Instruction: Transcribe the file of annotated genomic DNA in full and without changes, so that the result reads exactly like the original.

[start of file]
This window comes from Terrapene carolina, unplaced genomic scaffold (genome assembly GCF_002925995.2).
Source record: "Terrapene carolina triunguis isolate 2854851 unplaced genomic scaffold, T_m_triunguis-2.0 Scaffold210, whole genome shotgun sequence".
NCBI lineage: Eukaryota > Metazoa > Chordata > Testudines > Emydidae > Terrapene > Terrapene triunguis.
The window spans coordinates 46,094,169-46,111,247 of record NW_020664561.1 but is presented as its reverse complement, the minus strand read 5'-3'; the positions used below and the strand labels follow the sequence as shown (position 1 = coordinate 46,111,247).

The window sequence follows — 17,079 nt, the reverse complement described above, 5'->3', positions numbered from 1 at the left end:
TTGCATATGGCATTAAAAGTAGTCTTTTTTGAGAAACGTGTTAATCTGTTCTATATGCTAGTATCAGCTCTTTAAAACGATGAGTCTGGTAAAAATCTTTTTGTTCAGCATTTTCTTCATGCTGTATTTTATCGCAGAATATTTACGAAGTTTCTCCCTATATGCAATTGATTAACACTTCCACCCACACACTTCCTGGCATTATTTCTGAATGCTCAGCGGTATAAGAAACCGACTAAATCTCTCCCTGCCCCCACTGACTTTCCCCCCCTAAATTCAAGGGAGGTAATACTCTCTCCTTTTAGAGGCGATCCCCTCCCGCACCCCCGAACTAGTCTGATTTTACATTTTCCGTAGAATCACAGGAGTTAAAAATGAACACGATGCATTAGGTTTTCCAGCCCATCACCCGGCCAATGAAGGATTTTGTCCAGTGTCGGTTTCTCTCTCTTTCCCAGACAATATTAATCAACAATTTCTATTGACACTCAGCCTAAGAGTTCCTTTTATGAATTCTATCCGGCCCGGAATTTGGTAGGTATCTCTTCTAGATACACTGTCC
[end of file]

This window comes from Terrapene carolina, unplaced genomic scaffold (genome assembly GCF_002925995.2).
Source record: "Terrapene carolina triunguis isolate 2854851 unplaced genomic scaffold, T_m_triunguis-2.0 Scaffold210, whole genome shotgun sequence".
NCBI lineage: Eukaryota > Metazoa > Chordata > Testudines > Emydidae > Terrapene > Terrapene triunguis.
The window spans coordinates 46,094,169-46,111,247 of record NW_020664561.1 but is presented as its reverse complement, the minus strand read 5'-3'; the positions used below and the strand labels follow the sequence as shown (position 1 = coordinate 46,111,247).

The window sequence follows — 17,079 nt, the reverse complement described above, 5'->3', positions numbered from 1 at the left end:
TTGCATATGGCATTAAAAGTAGTCTTTTTTGAGAAACGTGTTAATCTGTTCTATATGCTAGTATCAGCTCTTTAAAACGATGAGTCTGGTAAAAATCTTTTTGTTCAGCATTTTCTTCATGCTGTATTTTATCGCAGAATATTTACGAAGTTTCTCCCTATATGCAATTGATTAACACTTCCACCCACACACTTCCTGGCATTATTTCTGAATGCTCAGCGGTATAAGAAACCGACTAAATCTCTCCCTGCCCCCACTGACTTTCCCCCCCTAAATTCAAGGGAGGTAATACTCTCTCCTTTTAGAGGCGATCCCCTCCCGCACCCCCGAACTAGTCTGATTTTACATTTTCCGTAGAATCACAGGAGTTAAAAATGAACACGATGCATTAGGTTTTCCAGCCCATCACCCGGCCAATGAAGGATTTTGTCCAGTGTCGGTTTCTCTCTCTTTCCCAGACAATATTAATCAACAATTTCTATTGACACTCAGCCTAAGAGTTCCTTTTATGAATTCTATCCGGCCCGGAATTTGGTAGGTATCTCTTCTAGATACACTGTCC